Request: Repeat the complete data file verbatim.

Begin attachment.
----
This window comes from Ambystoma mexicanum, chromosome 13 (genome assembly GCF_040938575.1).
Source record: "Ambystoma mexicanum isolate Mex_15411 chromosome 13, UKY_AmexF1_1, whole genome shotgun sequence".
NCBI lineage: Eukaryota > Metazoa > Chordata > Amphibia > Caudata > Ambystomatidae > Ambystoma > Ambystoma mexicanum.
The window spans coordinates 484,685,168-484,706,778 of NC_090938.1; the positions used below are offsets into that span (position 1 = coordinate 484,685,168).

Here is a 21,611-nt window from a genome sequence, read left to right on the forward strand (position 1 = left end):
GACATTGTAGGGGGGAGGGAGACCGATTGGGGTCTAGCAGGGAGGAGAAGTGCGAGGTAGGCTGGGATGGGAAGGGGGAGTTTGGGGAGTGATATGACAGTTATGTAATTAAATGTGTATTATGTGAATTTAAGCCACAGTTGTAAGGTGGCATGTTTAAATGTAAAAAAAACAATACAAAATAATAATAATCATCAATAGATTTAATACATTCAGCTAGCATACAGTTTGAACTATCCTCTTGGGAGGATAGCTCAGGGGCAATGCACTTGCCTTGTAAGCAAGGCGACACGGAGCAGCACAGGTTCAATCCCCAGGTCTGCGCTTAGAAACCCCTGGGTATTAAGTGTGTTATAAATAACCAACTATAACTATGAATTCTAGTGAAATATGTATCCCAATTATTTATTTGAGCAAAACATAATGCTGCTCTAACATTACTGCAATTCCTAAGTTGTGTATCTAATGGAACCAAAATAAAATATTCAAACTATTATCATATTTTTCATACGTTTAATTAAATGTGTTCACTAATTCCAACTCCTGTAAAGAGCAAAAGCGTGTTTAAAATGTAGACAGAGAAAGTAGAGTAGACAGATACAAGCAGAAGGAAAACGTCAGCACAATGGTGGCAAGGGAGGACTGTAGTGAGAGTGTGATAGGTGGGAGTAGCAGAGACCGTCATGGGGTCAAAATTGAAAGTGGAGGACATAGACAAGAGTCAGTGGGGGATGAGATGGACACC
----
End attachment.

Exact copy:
This window comes from Ambystoma mexicanum, chromosome 13 (genome assembly GCF_040938575.1).
Source record: "Ambystoma mexicanum isolate Mex_15411 chromosome 13, UKY_AmexF1_1, whole genome shotgun sequence".
NCBI lineage: Eukaryota > Metazoa > Chordata > Amphibia > Caudata > Ambystomatidae > Ambystoma > Ambystoma mexicanum.
The window spans coordinates 484,685,168-484,706,778 of NC_090938.1; the positions used below are offsets into that span (position 1 = coordinate 484,685,168).

Here is a 21,611-nt window from a genome sequence, read left to right on the forward strand (position 1 = left end):
GACATTGTAGGGGGGAGGGAGACCGATTGGGGTCTAGCAGGGAGGAGAAGTGCGAGGTAGGCTGGGATGGGAAGGGGGAGTTTGGGGAGTGATATGACAGTTATGTAATTAAATGTGTATTATGTGAATTTAAGCCACAGTTGTAAGGTGGCATGTTTAAATGTAAAAAAAACAATACAAAATAATAATAATCATCAATAGATTTAATACATTCAGCTAGCATACAGTTTGAACTATCCTCTTGGGAGGATAGCTCAGGGGCAATGCACTTGCCTTGTAAGCAAGGCGACACGGAGCAGCACAGGTTCAATCCCCAGGTCTGCGCTTAGAAACCCCTGGGTATTAAGTGTGTTATAAATAACCAACTATAACTATGAATTCTAGTGAAATATGTATCCCAATTATTTATTTGAGCAAAACATAATGCTGCTCTAACATTACTGCAATTCCTAAGTTGTGTATCTAATGGAACCAAAATAAAATATTCAAACTATTATCATATTTTTCATACGTTTAATTAAATGTGTTCACTAATTCCAACTCCTGTAAAGAGCAAAAGCGTGTTTAAAATGTAGACAGAGAAAGTAGAGTAGACAGATACAAGCAGAAGGAAAACGTCAGCACAATGGTGGCAAGGGAGGACTGTAGTGAGAGTGTGATAGGTGGGAGTAGCAGAGACCGTCATGGGGTCAAAATTGAAAGTGGAGGACATAGACAAGAGTCAGTGGGGGATGAGATGGACACC